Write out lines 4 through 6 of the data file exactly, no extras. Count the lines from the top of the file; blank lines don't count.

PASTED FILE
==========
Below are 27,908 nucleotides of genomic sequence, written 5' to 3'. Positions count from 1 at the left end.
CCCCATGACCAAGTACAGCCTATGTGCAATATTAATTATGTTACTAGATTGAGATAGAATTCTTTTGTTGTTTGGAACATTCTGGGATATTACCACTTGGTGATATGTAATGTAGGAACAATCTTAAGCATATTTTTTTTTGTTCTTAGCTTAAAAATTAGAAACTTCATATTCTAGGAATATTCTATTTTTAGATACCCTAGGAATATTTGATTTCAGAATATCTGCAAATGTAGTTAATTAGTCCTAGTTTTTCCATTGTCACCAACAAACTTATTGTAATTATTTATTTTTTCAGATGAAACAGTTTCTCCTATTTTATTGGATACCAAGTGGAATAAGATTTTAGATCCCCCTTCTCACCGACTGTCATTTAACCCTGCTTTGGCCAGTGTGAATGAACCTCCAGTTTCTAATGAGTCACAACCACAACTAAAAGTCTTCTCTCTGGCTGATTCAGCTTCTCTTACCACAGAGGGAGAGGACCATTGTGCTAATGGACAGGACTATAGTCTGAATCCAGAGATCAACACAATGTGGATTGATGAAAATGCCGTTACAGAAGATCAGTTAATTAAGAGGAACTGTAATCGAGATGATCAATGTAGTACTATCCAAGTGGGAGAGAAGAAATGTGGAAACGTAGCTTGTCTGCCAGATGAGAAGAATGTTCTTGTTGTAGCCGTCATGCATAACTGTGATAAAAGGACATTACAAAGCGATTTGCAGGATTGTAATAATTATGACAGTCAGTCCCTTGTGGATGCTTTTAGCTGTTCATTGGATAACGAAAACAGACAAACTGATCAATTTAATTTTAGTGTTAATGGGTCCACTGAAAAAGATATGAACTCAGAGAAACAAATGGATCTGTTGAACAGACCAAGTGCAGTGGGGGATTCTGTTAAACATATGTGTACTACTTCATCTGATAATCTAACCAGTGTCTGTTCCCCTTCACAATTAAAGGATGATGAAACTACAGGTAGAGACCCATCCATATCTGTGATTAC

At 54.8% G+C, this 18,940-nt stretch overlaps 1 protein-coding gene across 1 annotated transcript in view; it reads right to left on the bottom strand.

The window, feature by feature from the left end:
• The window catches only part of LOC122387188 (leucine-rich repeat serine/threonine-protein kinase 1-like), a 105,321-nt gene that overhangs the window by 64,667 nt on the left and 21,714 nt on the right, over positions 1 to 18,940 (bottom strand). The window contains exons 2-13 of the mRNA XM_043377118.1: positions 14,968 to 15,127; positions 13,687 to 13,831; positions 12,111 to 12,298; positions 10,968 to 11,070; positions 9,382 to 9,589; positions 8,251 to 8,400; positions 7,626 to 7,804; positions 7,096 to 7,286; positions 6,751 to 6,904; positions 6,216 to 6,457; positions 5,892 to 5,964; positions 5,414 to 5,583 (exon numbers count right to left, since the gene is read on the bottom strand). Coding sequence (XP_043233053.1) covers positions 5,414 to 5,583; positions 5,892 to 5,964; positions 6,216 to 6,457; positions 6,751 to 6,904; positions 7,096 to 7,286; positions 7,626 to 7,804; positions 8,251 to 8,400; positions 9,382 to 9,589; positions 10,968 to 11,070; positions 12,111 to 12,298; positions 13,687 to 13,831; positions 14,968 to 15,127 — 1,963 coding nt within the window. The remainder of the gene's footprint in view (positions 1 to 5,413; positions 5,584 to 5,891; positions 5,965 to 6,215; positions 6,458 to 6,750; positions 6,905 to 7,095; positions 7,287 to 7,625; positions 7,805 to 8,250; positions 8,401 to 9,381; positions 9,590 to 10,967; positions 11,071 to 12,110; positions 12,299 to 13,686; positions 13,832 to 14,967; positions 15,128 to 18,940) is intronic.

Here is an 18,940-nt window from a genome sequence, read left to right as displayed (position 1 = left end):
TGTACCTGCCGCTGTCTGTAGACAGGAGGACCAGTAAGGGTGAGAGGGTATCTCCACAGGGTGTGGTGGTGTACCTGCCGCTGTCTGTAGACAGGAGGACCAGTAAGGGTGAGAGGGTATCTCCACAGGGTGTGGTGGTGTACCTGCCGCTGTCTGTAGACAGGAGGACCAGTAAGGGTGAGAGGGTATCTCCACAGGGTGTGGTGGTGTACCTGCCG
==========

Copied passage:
The window, feature by feature from the left end:
• The window catches only part of LOC122387188 (leucine-rich repeat serine/threonine-protein kinase 1-like), a 105,321-nt gene that overhangs the window by 64,667 nt on the left and 21,714 nt on the right, over positions 1 to 18,940 (bottom strand). The window contains exons 2-13 of the mRNA XM_043377118.1: positions 14,968 to 15,127; positions 13,687 to 13,831; positions 12,111 to 12,298; positions 10,968 to 11,070; positions 9,382 to 9,589; positions 8,251 to 8,400; positions 7,626 to 7,804; positions 7,096 to 7,286; positions 6,751 to 6,904; positions 6,216 to 6,457; positions 5,892 to 5,964; positions 5,414 to 5,583 (exon numbers count right to left, since the gene is read on the bottom strand). Coding sequence (XP_043233053.1) covers positions 5,414 to 5,583; positions 5,892 to 5,964; positions 6,216 to 6,457; positions 6,751 to 6,904; positions 7,096 to 7,286; positions 7,626 to 7,804; positions 8,251 to 8,400; positions 9,382 to 9,589; positions 10,968 to 11,070; positions 12,111 to 12,298; positions 13,687 to 13,831; positions 14,968 to 15,127 — 1,963 coding nt within the window. The remainder of the gene's footprint in view (positions 1 to 5,413; positions 5,584 to 5,891; positions 5,965 to 6,215; positions 6,458 to 6,750; positions 6,905 to 7,095; positions 7,287 to 7,625; positions 7,805 to 8,250; positions 8,401 to 9,381; positions 9,590 to 10,967; positions 11,071 to 12,110; positions 12,299 to 13,686; positions 13,832 to 14,967; positions 15,128 to 18,940) is intronic.

Here is an 18,940-nt window from a genome sequence, read left to right as displayed (position 1 = left end):